Buddhism makes no bones about this.  

If you are going to perceive the truth of our existence, death has to be acknowledged.  In the Theravadan tradition, Asian teachers still cite the Satipatthana Sutta of the Pali Canon and send monks off to meditate on corpses at the charnel grounds as a practice.  That may be a bit hard core for Western practitioners who, unlike their Asian counterparts, are generally shielded from the reality of death and dying.  Yet, even the Mahayana traditions that practice here in the West call for some focus on death.  A recognition of the inescapability of death is one of the Four Reminders in the preliminary contemplations seen as necessary to begin the Lojong Trainings of Tibetan Buddhism.  The inevitability of death is also one of the Five Remembrances chanted regularly in Zen services.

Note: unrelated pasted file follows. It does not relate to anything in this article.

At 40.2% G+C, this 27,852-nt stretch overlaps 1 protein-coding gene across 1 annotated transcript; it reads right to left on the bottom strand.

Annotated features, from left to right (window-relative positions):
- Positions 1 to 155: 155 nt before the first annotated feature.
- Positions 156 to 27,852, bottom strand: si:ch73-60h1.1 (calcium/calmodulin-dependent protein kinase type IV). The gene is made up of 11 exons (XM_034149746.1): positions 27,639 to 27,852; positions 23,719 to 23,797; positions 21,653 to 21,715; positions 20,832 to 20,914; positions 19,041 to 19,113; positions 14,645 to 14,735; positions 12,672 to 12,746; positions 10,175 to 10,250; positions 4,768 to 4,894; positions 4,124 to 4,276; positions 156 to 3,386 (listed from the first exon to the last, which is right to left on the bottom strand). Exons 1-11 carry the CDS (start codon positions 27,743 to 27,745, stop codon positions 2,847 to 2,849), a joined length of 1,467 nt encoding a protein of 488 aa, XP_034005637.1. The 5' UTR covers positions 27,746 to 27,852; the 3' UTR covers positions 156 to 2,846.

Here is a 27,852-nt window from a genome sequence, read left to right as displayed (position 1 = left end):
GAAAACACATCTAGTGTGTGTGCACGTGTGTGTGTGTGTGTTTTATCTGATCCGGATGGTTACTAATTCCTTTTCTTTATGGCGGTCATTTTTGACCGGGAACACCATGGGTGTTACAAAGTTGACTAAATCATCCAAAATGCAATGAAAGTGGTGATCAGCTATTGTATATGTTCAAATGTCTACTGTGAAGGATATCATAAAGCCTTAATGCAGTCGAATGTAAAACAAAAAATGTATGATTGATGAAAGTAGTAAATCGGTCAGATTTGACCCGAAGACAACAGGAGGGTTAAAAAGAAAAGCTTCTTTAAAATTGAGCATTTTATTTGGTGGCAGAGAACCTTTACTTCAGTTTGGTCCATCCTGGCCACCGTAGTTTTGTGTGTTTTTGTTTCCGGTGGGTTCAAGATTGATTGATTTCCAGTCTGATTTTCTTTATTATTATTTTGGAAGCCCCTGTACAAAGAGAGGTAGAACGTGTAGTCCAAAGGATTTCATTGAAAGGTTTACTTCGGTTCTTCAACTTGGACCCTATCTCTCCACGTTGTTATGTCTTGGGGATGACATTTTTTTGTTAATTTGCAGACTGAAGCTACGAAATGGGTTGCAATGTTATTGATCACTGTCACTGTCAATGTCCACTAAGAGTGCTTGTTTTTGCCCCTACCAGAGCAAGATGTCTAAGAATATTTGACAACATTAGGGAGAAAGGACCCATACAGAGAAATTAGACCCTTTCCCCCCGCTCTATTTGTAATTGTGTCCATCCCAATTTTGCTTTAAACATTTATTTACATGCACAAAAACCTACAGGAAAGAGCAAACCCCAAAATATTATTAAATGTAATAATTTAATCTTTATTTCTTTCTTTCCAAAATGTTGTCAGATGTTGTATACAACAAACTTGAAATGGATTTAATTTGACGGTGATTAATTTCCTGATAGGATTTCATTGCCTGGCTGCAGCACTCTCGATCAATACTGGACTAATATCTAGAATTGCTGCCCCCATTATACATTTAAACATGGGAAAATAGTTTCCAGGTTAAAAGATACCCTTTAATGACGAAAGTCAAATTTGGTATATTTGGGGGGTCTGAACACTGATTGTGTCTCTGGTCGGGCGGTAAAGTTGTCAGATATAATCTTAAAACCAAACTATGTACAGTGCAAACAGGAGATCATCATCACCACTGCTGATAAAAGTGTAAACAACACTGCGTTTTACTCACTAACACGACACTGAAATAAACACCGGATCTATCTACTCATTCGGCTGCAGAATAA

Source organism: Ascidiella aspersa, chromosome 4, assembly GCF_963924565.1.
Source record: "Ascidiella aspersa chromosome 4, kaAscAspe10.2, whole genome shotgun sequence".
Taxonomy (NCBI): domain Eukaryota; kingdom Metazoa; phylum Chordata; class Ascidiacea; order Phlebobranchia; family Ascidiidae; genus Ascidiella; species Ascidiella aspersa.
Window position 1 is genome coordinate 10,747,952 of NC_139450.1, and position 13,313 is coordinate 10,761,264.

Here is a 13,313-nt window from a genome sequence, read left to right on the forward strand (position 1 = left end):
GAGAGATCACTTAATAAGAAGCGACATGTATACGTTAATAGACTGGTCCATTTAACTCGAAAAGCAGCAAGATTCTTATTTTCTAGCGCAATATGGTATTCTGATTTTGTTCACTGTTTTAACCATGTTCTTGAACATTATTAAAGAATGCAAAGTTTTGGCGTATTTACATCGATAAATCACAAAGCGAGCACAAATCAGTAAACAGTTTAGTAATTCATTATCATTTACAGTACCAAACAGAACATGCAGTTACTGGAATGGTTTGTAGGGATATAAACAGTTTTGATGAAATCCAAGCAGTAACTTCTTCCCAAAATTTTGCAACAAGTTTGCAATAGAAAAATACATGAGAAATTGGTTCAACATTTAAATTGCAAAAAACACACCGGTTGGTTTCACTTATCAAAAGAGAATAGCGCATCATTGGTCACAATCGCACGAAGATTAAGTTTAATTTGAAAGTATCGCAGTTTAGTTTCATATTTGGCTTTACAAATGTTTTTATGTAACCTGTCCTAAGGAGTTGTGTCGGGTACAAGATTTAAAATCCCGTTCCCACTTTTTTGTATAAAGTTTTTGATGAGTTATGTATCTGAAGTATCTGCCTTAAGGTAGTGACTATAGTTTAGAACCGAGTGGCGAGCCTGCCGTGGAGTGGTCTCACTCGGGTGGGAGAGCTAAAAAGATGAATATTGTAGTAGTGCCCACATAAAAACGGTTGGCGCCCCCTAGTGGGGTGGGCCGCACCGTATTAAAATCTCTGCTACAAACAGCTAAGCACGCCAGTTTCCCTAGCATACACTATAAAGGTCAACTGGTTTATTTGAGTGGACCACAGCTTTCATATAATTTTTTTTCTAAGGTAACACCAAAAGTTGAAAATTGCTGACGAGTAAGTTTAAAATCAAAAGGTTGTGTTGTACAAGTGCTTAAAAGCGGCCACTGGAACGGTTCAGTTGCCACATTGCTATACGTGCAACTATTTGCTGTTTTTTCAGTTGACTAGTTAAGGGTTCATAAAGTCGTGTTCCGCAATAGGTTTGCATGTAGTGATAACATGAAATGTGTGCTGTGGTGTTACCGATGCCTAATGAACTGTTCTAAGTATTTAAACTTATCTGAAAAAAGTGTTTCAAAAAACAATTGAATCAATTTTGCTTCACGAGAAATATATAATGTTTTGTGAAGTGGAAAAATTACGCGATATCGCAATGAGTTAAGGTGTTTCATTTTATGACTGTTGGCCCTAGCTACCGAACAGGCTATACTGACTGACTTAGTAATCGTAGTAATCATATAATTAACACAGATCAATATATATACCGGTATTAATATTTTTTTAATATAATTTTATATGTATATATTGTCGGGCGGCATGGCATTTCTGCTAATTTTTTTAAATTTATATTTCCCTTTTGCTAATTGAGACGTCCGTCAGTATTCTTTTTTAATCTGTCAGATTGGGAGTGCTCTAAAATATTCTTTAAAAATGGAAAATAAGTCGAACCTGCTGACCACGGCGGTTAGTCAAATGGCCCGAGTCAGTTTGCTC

So what is the deal here?  Why is an awareness of our inevitable demise so important?
We can turn to the Shaman Don Juan as chronicled by Carlos Casteneda years ago for one insight.   Advising Castenada to keep an awareness of the presence of death accessible all times (over his left shoulder) he went on to say,  "An immense amount of pettiness is dropped if your death makes a gesture to you, or if you catch a glimpse of it, or if you just have the feeling that your companion is there watching you. "  

Talk about hard core values clarification!  

The point is clear, and quite helpful when I remember to stay in touch with the larger perspective.  When my vision expands to include an awareness of the End Game, the heart's wisdom naturally emerges.  As Practice has deepened, I've found myself not climbing as many mind-created mountains as I had in the past, more readily seeing them for the molehills that they are.

Here's the Deal!

I've found that in embracing the magnitude of death, in accepting the absolute finitude of my individual life in this particular body, the Exquisite Preciousness of Life in this very moment comes into clearer focus.  From a position of gratitude and wonder I can then bring myself to do what needs to be done as best my heart understands it.